A narrowly-framed Supreme Court victory — the Fulton v. Philadelphia case — will allow Catholic Charities (at least for now) to preserve religious conscience and avoid placing foster children and children available for adoption with same-sex couples, despite the city’s non-discrimination statute.
However, this does not settle the many similar legal disputes the media will be covering the next few years.
In particular, reporters will want to carefully monitor Hunter v. U.S. Department of Education, a potentially huge lawsuit filed in Oregon federal court March 29. This is a class action with 33 plaintiffs represented by Portland attorney Paul Southwick, director of the Religious Exemption Accountability Project or REAP (email@example.com and 503-806-9517). Alliance Defending Freedom, a familiar participant in such matters, has filed a bid to defend the religious schools (firstname.lastname@example.org or 480-444-0020). There are questions about the degree to which the current Justice Department will help in this defense.
The suit charges that LGBTQ students suffer “abuses and unsafe conditions” at “hundreds” of U.S. religious colleges with traditional doctrinal covenants so government should cut off their financial aid. Except for Brigham Young University and the Church of Jesus Christ of Latter-day Saints, REAP’s targets are Protestant, led off by Oregon’s George Fox University, a venerable Quaker campus attended by Herbert Hoover when it was a mere secondary school. George Fox’s mission statement declares that “we desire the presence of Christ to be at the core of all we do.”
Others include the likes of Azusa Pacific University, Baylor University, Bob Jones University, Dordt University, Eastern University, Fuller Theological Seminary, Liberty University, Messiah University, Moody Bible Institute, Seattle Pacific University, Union University and Westmont College. (Notably missing: Calvin, Gordon, Wheaton.)
Loss of aid for students would be a severe competitive blow in coming years when all colleges and especially private and religious ones expect to suffer declines in the student-age population and thus in applications, this on top of the institutional damage wrought by COVID-19. There are also prospective attacks on such schools’ tax exemption and academic accreditation over sexuality. The status of athletic programs is also a hot-button issue.
There is plenty of education money available apart from government, but reporters should note the status of specifically religious campuses in a heads-up Ministry Watch analysis by Colorado freelance Steve Rabey, a former member of the GetReligion team. He discusses the June 15 announcement of $2.7 billion in charity gifts by Jeff Bezos’s ex-wife MacKenzie Scott, which comes on top of her $6 billion in 2020 giving. Scott’s personal wealth has been estimated at $60 billion.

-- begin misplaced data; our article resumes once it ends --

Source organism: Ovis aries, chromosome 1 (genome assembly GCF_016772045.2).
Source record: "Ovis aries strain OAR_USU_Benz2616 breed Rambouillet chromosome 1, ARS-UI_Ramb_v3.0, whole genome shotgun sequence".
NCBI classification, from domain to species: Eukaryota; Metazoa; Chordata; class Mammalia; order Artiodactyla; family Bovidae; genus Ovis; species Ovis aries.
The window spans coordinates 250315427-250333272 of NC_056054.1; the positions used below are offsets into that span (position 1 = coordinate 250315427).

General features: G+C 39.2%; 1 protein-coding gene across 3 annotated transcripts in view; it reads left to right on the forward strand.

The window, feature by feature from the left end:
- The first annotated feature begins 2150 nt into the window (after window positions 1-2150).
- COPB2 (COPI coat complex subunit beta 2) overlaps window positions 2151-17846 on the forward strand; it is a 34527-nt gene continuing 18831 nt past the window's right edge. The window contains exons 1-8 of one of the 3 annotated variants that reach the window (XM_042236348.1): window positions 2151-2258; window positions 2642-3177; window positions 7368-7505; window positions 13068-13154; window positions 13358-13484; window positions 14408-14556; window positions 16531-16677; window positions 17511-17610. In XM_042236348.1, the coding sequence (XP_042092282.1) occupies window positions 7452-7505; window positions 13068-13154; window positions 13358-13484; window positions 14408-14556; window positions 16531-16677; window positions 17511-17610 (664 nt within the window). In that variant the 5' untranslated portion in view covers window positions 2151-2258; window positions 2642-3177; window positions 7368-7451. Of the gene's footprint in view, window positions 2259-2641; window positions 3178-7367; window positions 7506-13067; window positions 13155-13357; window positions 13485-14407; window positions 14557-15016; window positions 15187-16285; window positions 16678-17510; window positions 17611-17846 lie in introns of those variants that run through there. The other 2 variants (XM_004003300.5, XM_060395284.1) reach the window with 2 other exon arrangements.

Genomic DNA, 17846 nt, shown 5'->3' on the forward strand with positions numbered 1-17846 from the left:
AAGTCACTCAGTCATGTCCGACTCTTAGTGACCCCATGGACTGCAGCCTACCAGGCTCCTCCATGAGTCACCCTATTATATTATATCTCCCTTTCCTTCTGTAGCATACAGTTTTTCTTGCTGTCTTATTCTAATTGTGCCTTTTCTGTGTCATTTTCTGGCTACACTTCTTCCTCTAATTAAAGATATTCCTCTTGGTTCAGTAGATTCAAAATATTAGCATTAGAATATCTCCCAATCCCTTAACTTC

The grants list shows major money went to 25 junior and four-year colleges, focused on those that successfully educate students “from communities that have been chronically underserved.” That could have included some religious schools but, Rabey points out, none were aided. The eight faith-based recipients included were on the progressive end of things with a focus on subjects like racial and LGBTQ equality, immigrant aid and countering bias against Muslims.
The world of philanthropy is far more shaken up by the May announcement that Bill and Melinda Gates are divorcing. As of New Year’s Day the foundation they have co-chaired had assets of $52 billion. It donates $5 billion or so per year plus an annual $2 billion or more in grant money it manages for Nebraska investor Warren Buffett, a foundation trustee whose personal wealth is in the $100 billion range.
Here again, these colossal resources are very unlikely to flow to doctrinally conservative religious schools or charities. Gates grants are aimed at gender equality, global health and development, abortion rights and giving low-income Americans “access to the opportunities they need to succeed in school and life.”
Despite all the media interest in big-money personalities in evangelical Protestantism and the “religious right,” the serious piles of American cash lie elsewhere.
The college aspect of current philanthropy brings to mind one of the more fascinating episodes in “A Prophet With Honor,” Rice University sociologist William Martin’s important biography of the past century’s premier evangelical, the Rev. Billy Graham. Early in his rise to fame Graham at age 29 had been recruited to be the nation’s youngest college president, at what is today University of Northwestern in Minnesota (not to be confused with Northwestern University). He soon resigned to focus on his evangelistic rallies.
Years later Graham became concerned about evangelicalism’s need for more intellectual heft and spoke openly in 1966 about founding a new, high-quality Christian university with professors committed to his conservative belief in the Bible. More than 20 cities offered him land and promises of financing but the top prospect would have combined Graham’s fundraising prowess with a thousand-acre plot in Palm Beach Gardens, Florida, offered by insurance magnate John D. MacArthur (1897-1978). MacArthur’s father was a Christian and Missionary Alliance evangelist Graham admired.
But as in Minnesota, Graham’s board and close colleagues were cool on the idea and he suddenly backed out. Martin said that “offended and permanently alienated” MacArthur and the trustees managing his vast fortune, who could have helped other evangelical causes.
Today, no evangelical resource is remotely in that league. Also, it’s interesting to contemplate how the path of U.S. evangelicalism might have been different with a Graham University alongside Oral Roberts University or Jerry Falwell’s Liberty University.